The Tel Burna team has begun a survey of Khirbet ʿAter, a likely candidate for biblical Ether.
Bruno Soltic created a video on “Tel Burna – Week on a Dig,” featuring interviews with Itzick Shai, Steven Ortiz, Chris McKinny, and others.
Registration has now opened for next summer’s excavations at Tel Burna and Gath.
Sepphoris was an important city near Nazareth, and Wayne Stiles looks at its possible place in Jesus’s youth.
Bill Barrick posts about his visit to Sepphoris on a recent research trip, and he includes many photos.
Archaeology magazine has a feature on the dye industry at Tel Shikmona near Haifa.
Israel21c has identified “Israel’s best ancient toilets.”
Three individuals were arrested on suspicion of stealing antiquities from ancient Megiddo.
“In the hills of Timna in the Arava Desert, just north of Eilat, lies a secret lake that has become a magnet for some adventurous Israelis unable to travel abroad due to the coronavirus pandemic.”
Hebrew University has just released the first three volumes in the Tel Rehov final report series (scroll to the bottom).
Shalom Paul died earlier this week.
Israel’s Good Name made a number of outings this year to the Yavne dunes, finding it an ideal place for spotting birds, snakes, and other wildlife.
I am excited about this book forthcoming from Barry Beitzel: Where Was the Biblical Red Sea? Examining the Ancient Evidence. Beitzel defends the traditional location and shows why the Gulf of Aqaba hypothesis is impossible.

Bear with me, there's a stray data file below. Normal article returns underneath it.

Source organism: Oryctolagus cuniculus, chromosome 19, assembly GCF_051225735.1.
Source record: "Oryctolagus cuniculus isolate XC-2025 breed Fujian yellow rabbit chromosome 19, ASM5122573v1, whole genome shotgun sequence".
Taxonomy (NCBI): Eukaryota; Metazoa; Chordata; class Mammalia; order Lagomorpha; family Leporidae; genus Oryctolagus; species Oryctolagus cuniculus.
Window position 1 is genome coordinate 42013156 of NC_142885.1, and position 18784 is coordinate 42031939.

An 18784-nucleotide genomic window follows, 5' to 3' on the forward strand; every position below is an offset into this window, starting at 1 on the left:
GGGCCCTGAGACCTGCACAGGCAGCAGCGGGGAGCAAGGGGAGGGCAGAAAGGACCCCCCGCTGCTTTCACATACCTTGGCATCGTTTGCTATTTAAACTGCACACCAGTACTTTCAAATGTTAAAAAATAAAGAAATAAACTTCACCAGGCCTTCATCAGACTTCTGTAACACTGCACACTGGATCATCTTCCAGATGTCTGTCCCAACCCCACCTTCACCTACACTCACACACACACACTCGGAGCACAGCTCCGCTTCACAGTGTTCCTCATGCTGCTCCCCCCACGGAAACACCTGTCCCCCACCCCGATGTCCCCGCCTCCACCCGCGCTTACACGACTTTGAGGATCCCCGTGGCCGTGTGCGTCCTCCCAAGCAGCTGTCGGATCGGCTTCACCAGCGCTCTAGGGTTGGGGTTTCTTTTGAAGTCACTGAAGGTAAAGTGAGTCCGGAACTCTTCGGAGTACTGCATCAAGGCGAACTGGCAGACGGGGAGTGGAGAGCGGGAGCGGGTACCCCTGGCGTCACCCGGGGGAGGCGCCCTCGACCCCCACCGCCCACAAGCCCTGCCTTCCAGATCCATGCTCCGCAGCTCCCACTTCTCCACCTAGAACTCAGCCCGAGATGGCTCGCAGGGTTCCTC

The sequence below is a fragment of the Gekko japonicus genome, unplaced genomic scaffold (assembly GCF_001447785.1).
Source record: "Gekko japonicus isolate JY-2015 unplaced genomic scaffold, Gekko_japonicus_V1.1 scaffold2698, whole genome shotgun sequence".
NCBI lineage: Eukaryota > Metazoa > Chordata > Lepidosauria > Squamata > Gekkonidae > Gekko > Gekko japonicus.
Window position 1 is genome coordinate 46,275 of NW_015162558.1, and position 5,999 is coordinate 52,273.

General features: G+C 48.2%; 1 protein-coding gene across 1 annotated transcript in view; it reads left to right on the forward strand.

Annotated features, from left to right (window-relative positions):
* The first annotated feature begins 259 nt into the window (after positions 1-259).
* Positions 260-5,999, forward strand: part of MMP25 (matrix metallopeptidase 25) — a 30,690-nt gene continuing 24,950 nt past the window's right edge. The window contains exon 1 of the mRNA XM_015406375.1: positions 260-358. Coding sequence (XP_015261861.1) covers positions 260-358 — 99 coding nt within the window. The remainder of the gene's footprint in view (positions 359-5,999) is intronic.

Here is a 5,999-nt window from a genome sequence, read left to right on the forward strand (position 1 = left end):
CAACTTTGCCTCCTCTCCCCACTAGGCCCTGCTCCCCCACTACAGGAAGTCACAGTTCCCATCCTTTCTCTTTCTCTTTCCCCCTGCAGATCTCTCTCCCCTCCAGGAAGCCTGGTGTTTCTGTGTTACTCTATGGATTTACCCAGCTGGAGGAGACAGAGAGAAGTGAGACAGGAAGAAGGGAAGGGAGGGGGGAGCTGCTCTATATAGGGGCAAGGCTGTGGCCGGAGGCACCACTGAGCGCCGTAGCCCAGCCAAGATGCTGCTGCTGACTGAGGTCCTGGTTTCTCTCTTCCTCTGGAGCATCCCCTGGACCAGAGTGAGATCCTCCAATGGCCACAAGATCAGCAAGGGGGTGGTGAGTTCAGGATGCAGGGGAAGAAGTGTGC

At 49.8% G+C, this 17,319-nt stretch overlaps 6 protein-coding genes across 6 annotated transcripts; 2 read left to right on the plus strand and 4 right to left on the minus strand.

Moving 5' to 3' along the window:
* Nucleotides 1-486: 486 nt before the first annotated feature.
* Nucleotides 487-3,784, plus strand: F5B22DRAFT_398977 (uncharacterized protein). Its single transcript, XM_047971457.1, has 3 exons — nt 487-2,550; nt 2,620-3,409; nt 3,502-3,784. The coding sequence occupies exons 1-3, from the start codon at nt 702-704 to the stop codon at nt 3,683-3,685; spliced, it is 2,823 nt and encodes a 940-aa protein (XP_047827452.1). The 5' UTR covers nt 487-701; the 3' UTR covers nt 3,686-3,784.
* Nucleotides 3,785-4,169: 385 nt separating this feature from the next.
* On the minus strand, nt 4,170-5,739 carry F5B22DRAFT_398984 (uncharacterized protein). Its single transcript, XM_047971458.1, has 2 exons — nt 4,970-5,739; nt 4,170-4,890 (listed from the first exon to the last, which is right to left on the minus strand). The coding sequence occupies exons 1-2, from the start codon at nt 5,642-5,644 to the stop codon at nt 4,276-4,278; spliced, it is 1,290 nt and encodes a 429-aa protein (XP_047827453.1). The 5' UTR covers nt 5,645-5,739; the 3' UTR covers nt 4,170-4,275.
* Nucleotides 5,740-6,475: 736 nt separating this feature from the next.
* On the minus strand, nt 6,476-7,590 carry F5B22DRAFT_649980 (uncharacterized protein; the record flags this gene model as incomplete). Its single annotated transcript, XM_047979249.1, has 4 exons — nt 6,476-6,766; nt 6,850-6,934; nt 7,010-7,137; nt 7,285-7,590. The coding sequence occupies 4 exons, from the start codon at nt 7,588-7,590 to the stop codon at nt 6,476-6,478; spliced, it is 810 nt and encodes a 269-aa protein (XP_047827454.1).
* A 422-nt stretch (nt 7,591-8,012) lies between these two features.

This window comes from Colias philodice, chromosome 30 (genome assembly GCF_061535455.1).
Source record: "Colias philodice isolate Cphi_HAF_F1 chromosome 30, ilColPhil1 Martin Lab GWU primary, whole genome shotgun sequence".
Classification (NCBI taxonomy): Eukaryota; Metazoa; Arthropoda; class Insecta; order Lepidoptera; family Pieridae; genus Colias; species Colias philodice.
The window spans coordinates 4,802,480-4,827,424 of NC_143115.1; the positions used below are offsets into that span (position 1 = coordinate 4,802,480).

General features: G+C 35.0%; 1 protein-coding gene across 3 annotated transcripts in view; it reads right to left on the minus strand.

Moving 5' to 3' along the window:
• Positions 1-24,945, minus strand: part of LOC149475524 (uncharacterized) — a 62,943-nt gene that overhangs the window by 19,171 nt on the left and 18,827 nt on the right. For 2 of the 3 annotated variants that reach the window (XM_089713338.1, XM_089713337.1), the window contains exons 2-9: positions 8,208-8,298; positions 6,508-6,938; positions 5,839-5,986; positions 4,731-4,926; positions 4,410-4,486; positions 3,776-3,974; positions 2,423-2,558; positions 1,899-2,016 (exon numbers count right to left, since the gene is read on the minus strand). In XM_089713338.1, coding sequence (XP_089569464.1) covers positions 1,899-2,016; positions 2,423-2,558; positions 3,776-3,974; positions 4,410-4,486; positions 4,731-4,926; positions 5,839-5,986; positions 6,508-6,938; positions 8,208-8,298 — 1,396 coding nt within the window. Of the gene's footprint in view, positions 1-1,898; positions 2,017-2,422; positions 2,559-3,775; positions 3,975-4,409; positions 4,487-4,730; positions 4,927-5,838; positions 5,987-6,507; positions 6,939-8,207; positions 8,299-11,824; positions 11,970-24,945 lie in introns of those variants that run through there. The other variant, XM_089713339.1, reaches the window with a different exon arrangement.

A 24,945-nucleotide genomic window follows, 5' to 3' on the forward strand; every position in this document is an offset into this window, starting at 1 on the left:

The Infusion Bible Conference (formerly the Institute of Biblical Context Conference) has just announced that the 2021 conference will be held in Franklin, Tennessee. This year’s topic is “Paul and His Roman World.”
HT: Agade, Joseph Lauer, G. M. Grena, Charles Savelle, Explorator
One thought on “Weekend Roundup, Part 1”
Shalom Paul wrote a couple of excellent articles on the translation of Daniel 6:8 and 9:27 that have largely been ignored by Bible translations.
“Dan 6,8: An Aramaic Reflex of Assyrian Legal Terminology.” Biblica 65 (1984) 106-110.
“Gleanings from the Biblical and Talmudic Lexica in Light of Akkadian.” Pages 242-56 in Minḥah le-Naḥum: Biblical and Other Studies Presented to Nahum M. Sarna in Honour of his 70th Birthday. Edited by Marc Brettler and Michael Fishbane. Journal for the Study of the Old Testament Supplement Series 154. Sheffield: Sheffield Academic Press, 1993.
With regard to Daniel 9:27, Paul says that Daniel’s use of הִגְבִּיר is “the cognate semantic equivalent of Akkaddian [sic] dunnunu and Aramaic הַּקֵּף and, in the present context of a ברית, ‘covenant’, shares with them the legal meaning of ‘binding’.”
With regard to Daniel 6:8[MT], Paul says that the the Pael of תְּקֵף is “the interdialectal semantic equivalent of the Assyrian verb dunnunu,” which appears as a technical legal term in both Old Assyrian and Neo-Assyrian documents.
Basically, these verses do not refer to making a “strong” covenant, but just to ratifying a normal covenant or decree.